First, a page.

Advocates demand prosecutor charge white Michigan policeman in Black refugee's death
A West Michigan prosecutor is determining whether to charge a white police officer for the fatal shooting of a Black man during a traffic stop. As he deliberates, social justice advocates continue to rally in the city for justice and police reform.
Patrick Lyoya, 26, a Congolese refugee, was shot and killed by Grand Rapids police officer, Christopher Schurr, 31, following a scuffle on April 4, on the city’s southeast side.
The City of Grand Rapids released an array of video footage from the incident, collected by dash and body cameras, a cellphone and a home surveillance system. Video shows a short foot chase that develops into a physical struggle over the officer’s taser. The scuffle ends with Schurr, who has Lyoya face-down on the ground, shooting the unarmed man in the back of the head.
An official autopsy released on Friday from the Kent County Medical examiner confirmed that Lyoya died from a gunshot to the back of his head. The conclusion echoed findings of an independent examiner hired by Lyoya’s family. Kent County’s report said Lyoya’s blood-alcohol level was 0.29, more than three times over the legal limit for driving, The Detroit Free Press reported Friday.
Prosecuting attorney says he needs more information to decide if to file charges against police in Lyoya’s death
Officer Schurr has been placed on paid leave and stripped of his policing duties, pending an investigation by Michigan State Police (MSP), as well as an internal investigation by the Grand Rapids Police Department (GRPD).
Eyes now fall on Kent County prosecuting attorney, Christopher Becker, who will make the decision whether to file charges against Shurr in Lyoya’s death. State police sent Becker its preliminary report of the incident on April 28, but Becker said it was incomplete, adding he needs more information before he can reach a decision.
Both MSP and Becker acknowledged that the initial report did not include forensic findings from the manufacturer of the body camera and taser. MSP said it was still waiting on that information and would send the findings to Becker when it became available. When asked about the significance of these reports, the prosecutor said he didn’t know what weight they would hold.
“I’m not sure what comes back from that. It could be earth-shattering. It could be nothing, but you don’t want to make a decision before you get that material,” he said.
Last week, Becker told NPR member station WGVU he still hadn’t received these reports. He also said he was requesting additional information on the case from MSP but would not disclose what he was asking for.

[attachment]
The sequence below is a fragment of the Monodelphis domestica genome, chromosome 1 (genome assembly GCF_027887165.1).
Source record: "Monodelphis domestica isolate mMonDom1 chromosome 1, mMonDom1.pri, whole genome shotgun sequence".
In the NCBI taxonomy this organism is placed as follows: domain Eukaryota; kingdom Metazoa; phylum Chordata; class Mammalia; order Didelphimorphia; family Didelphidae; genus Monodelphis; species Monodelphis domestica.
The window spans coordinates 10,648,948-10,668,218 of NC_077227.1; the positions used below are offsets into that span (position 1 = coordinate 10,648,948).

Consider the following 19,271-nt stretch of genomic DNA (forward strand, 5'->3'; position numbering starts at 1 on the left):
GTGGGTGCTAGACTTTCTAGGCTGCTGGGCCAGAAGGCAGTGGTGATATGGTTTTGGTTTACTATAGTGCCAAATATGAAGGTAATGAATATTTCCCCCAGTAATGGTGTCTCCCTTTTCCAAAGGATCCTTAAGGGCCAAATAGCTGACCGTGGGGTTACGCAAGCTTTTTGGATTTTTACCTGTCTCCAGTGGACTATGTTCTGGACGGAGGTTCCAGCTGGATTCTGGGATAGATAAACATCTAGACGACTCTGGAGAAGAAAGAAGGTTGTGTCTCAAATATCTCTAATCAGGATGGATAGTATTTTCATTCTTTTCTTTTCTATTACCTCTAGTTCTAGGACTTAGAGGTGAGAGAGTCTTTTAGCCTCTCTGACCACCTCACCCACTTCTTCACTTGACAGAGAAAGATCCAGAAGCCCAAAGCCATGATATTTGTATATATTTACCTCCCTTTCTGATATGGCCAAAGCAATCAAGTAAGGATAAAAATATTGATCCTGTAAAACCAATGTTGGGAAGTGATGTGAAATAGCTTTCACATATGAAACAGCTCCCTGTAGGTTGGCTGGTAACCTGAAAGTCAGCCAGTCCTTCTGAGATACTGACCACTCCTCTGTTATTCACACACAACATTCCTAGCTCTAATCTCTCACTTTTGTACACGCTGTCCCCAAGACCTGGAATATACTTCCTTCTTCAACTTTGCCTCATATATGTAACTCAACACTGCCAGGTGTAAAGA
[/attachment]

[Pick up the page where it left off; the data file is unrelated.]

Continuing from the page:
Organizations like the Greater Grand Rapids NAACP have called on Becker to recuse himself from the case, noting the longstanding relationship between the prosecutor’s office and police department, but Becker said there’s no reason he should step down.
“I don’t know any of these individuals involved in the case. I don’t know the officer. I don’t know Mr. Lyoya. The law is pretty clear when disqualification is appropriate, and none of those are met here,” Becker said. “I’ve done numerous officer-involved shootings over the past six years I’ve been elected. I’m not sure why that would change now.”
“My son has been killed like an animal by a police officer, I see that I have no life’
Lyoya’s parents, Peter and Dorcas Lyoya, have called their son’s death an execution at the hands of police. The family, who immigrated to Michigan from the Democratic Republic of the Congo in 2014, said through an interpreter, they intended to provide a safer life for their children, only to watch videos of their first-born son being shot and killed.
“I was thinking that Patrick would take my place, and to see that my son has been killed like an animal by a police officer, I see that I have no life. I see my heart being broken. I’m asking for justice,” Peter said.
While the Grand Rapids Police Officer Association called Lyoya’s death “tragic,” the organization has thrown its support behind officer Schurr. In a statement released on social media, the group said an “officer has the legal right to protect themselves and community in a volatile dangerous situation such as this, in order to return to his/her family at the end of their shift.”
As the city awaits Becker’s decision, protests continue to flood the streets, demanding justice and accountability in Lyoya’s death.
Social justice advocates demand Becker charge Schurr in Lyoya’s death
“You’re a prosecutor. Your job is to make sure the law is upheld, and if anybody breaks it, no matter if they’re a police officer no matter if they are a regular civilian,” activist, Davionne Smith, a Black Grand Rapids resident said during a weekend protest. Smith has been shot at by GRPD and is a cousin of Breonna Taylor.
Social justice advocates are demanding Becker charge Schurr in Lyoya’s death. Many note the killing of the 26-year-old came after years of protesting in the streets for a change in policing procedures.
“If people would have listened, it would have been preventable, but now it’s like an ‘I told you so’ moment. That’s exactly what it is now. ‘I told you so,’ ” activist Olabanji Olatunde said during a march to a Grand Rapids City Commission meeting.
City leaders said they are working toward change. During a meeting to address the city’s 2023 budget, Grand Rapids City Manager, Mark Washington, proposed a plan that, if voted in, that, would ramp up the budget for the city’s Office of Oversight and Public Accountability, taking it from 404,781 in fiscal year 2022 to $1.7 million.
Despite the potential changes, activists have vowed to continue organizing until action is taken against Officer Schurr.
Michigan State Police said its work on the case is ongoing. A timeline for Becker’s decision on charges has not been revealed.